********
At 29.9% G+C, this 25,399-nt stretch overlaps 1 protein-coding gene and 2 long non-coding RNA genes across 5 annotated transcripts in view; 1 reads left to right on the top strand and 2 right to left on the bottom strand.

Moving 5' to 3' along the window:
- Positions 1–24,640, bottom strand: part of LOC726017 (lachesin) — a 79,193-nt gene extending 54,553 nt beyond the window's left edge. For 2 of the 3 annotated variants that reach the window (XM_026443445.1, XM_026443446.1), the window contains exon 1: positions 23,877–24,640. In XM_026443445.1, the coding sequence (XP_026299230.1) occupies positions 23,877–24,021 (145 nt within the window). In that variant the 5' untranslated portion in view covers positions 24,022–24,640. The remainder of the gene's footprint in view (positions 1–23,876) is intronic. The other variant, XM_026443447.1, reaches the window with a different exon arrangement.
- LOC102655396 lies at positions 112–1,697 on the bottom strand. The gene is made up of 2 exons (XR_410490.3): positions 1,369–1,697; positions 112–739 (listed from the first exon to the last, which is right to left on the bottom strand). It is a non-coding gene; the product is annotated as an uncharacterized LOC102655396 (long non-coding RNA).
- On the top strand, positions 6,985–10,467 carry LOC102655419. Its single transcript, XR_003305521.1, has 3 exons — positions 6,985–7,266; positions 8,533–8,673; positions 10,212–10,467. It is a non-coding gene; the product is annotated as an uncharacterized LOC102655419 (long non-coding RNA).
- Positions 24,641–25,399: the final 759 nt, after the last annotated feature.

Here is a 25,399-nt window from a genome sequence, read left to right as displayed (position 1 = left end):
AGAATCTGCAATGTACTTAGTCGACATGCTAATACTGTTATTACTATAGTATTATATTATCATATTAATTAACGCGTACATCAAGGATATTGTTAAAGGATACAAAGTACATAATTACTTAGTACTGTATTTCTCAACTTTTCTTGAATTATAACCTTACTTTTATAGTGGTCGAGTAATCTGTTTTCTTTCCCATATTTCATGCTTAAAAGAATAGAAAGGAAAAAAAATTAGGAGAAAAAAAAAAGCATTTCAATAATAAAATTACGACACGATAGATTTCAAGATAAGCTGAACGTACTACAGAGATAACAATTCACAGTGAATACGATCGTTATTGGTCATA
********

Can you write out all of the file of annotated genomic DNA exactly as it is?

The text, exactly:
At 29.9% G+C, this 25,399-nt stretch overlaps 1 protein-coding gene and 2 long non-coding RNA genes across 5 annotated transcripts in view; 1 reads left to right on the top strand and 2 right to left on the bottom strand.

Moving 5' to 3' along the window:
- Positions 1–24,640, bottom strand: part of LOC726017 (lachesin) — a 79,193-nt gene extending 54,553 nt beyond the window's left edge. For 2 of the 3 annotated variants that reach the window (XM_026443445.1, XM_026443446.1), the window contains exon 1: positions 23,877–24,640. In XM_026443445.1, the coding sequence (XP_026299230.1) occupies positions 23,877–24,021 (145 nt within the window). In that variant the 5' untranslated portion in view covers positions 24,022–24,640. The remainder of the gene's footprint in view (positions 1–23,876) is intronic. The other variant, XM_026443447.1, reaches the window with a different exon arrangement.
- LOC102655396 lies at positions 112–1,697 on the bottom strand. The gene is made up of 2 exons (XR_410490.3): positions 1,369–1,697; positions 112–739 (listed from the first exon to the last, which is right to left on the bottom strand). It is a non-coding gene; the product is annotated as an uncharacterized LOC102655396 (long non-coding RNA).
- On the top strand, positions 6,985–10,467 carry LOC102655419. Its single transcript, XR_003305521.1, has 3 exons — positions 6,985–7,266; positions 8,533–8,673; positions 10,212–10,467. It is a non-coding gene; the product is annotated as an uncharacterized LOC102655419 (long non-coding RNA).
- Positions 24,641–25,399: the final 759 nt, after the last annotated feature.

Here is a 25,399-nt window from a genome sequence, read left to right as displayed (position 1 = left end):
AGAATCTGCAATGTACTTAGTCGACATGCTAATACTGTTATTACTATAGTATTATATTATCATATTAATTAACGCGTACATCAAGGATATTGTTAAAGGATACAAAGTACATAATTACTTAGTACTGTATTTCTCAACTTTTCTTGAATTATAACCTTACTTTTATAGTGGTCGAGTAATCTGTTTTCTTTCCCATATTTCATGCTTAAAAGAATAGAAAGGAAAAAAAATTAGGAGAAAAAAAAAAGCATTTCAATAATAAAATTACGACACGATAGATTTCAAGATAAGCTGAACGTACTACAGAGATAACAATTCACAGTGAATACGATCGTTATTGGTCATA